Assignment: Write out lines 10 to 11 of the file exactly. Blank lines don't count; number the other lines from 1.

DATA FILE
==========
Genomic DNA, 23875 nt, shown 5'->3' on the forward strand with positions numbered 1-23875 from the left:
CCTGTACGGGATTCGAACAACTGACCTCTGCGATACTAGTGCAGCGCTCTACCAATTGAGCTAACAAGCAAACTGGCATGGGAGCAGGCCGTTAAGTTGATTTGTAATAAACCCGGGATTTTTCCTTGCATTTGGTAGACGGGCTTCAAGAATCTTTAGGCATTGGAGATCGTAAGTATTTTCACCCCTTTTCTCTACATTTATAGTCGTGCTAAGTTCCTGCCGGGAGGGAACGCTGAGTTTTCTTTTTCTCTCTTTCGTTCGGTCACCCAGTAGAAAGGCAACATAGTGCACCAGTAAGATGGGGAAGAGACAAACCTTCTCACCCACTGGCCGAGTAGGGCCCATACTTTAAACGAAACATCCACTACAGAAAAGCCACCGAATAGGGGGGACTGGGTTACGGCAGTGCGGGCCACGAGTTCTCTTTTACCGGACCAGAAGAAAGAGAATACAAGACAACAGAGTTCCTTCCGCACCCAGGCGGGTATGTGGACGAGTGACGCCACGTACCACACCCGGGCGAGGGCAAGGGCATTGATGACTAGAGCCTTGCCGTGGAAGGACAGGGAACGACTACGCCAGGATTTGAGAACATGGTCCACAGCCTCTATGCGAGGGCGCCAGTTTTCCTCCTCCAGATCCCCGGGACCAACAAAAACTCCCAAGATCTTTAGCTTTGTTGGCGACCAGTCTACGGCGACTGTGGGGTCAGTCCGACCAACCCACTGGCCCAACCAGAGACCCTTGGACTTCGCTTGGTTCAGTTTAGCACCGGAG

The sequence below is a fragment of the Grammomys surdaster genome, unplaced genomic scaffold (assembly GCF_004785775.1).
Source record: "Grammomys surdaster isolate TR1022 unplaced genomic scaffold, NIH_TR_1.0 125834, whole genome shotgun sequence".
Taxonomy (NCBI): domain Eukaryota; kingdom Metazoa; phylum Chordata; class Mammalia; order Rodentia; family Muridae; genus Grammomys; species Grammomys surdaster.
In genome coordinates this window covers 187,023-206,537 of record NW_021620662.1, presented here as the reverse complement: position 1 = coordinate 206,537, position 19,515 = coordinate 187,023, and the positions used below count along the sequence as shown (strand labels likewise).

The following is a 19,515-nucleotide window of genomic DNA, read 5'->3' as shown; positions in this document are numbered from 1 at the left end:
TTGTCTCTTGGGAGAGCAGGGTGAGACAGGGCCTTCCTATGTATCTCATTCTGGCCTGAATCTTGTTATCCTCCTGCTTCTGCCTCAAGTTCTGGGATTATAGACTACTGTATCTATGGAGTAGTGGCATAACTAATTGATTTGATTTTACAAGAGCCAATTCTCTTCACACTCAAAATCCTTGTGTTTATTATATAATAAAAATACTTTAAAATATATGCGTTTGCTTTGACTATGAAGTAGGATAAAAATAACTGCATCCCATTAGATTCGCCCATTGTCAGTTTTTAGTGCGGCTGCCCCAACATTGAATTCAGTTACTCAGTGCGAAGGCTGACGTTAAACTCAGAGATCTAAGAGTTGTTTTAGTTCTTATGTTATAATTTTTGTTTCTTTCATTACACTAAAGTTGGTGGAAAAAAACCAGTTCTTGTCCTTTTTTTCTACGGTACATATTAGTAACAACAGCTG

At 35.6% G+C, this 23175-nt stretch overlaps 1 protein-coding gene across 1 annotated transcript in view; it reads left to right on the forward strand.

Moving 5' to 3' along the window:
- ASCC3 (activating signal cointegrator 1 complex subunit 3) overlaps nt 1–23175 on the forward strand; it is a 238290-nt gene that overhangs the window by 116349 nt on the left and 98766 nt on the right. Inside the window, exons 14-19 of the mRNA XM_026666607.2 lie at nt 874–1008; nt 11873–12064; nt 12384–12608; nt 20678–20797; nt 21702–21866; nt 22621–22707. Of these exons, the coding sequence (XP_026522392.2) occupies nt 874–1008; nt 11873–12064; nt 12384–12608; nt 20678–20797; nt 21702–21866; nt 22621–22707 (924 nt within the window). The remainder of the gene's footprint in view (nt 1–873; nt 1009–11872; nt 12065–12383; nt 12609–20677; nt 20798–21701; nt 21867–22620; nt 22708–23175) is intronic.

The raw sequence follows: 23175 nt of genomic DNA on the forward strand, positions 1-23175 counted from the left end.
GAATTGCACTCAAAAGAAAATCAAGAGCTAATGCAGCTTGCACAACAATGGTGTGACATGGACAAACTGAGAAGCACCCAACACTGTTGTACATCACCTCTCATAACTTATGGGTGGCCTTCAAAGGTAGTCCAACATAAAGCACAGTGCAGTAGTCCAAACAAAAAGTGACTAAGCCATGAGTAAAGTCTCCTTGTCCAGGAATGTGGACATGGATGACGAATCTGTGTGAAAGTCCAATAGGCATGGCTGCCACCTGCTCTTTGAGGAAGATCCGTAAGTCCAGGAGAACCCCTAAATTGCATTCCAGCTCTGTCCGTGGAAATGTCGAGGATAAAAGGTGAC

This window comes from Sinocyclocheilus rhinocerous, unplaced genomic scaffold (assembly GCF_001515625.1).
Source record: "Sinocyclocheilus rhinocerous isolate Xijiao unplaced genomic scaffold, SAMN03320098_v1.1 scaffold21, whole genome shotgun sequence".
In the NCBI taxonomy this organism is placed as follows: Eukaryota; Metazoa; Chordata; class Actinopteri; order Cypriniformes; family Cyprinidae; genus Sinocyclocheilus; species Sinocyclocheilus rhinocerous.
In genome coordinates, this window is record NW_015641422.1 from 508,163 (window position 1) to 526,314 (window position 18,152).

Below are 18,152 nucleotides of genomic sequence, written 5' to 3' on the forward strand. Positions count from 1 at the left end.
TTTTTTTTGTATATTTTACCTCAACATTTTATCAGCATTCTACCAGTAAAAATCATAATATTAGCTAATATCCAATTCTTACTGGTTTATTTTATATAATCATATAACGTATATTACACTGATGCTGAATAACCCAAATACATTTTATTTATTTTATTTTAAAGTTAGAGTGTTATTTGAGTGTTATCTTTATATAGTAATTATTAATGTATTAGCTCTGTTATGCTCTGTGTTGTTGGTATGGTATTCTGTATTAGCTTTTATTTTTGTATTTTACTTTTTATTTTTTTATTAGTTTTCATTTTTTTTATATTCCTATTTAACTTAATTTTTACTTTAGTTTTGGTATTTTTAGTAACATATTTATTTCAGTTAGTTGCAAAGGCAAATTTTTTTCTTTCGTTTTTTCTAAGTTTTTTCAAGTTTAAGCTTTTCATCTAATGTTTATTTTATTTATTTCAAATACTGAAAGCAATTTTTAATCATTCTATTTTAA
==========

Moving 5' to 3' along the window:
- ASCC3 (activating signal cointegrator 1 complex subunit 3) overlaps nt 1–23175 on the forward strand; it is a 238290-nt gene that overhangs the window by 116349 nt on the left and 98766 nt on the right. Inside the window, exons 14-19 of the mRNA XM_026666607.2 lie at nt 874–1008; nt 11873–12064; nt 12384–12608; nt 20678–20797; nt 21702–21866; nt 22621–22707. Of these exons, the coding sequence (XP_026522392.2) occupies nt 874–1008; nt 11873–12064; nt 12384–12608; nt 20678–20797; nt 21702–21866; nt 22621–22707 (924 nt within the window). The remainder of the gene's footprint in view (nt 1–873; nt 1009–11872; nt 12065–12383; nt 12609–20677; nt 20798–21701; nt 21867–22620; nt 22708–23175) is intronic.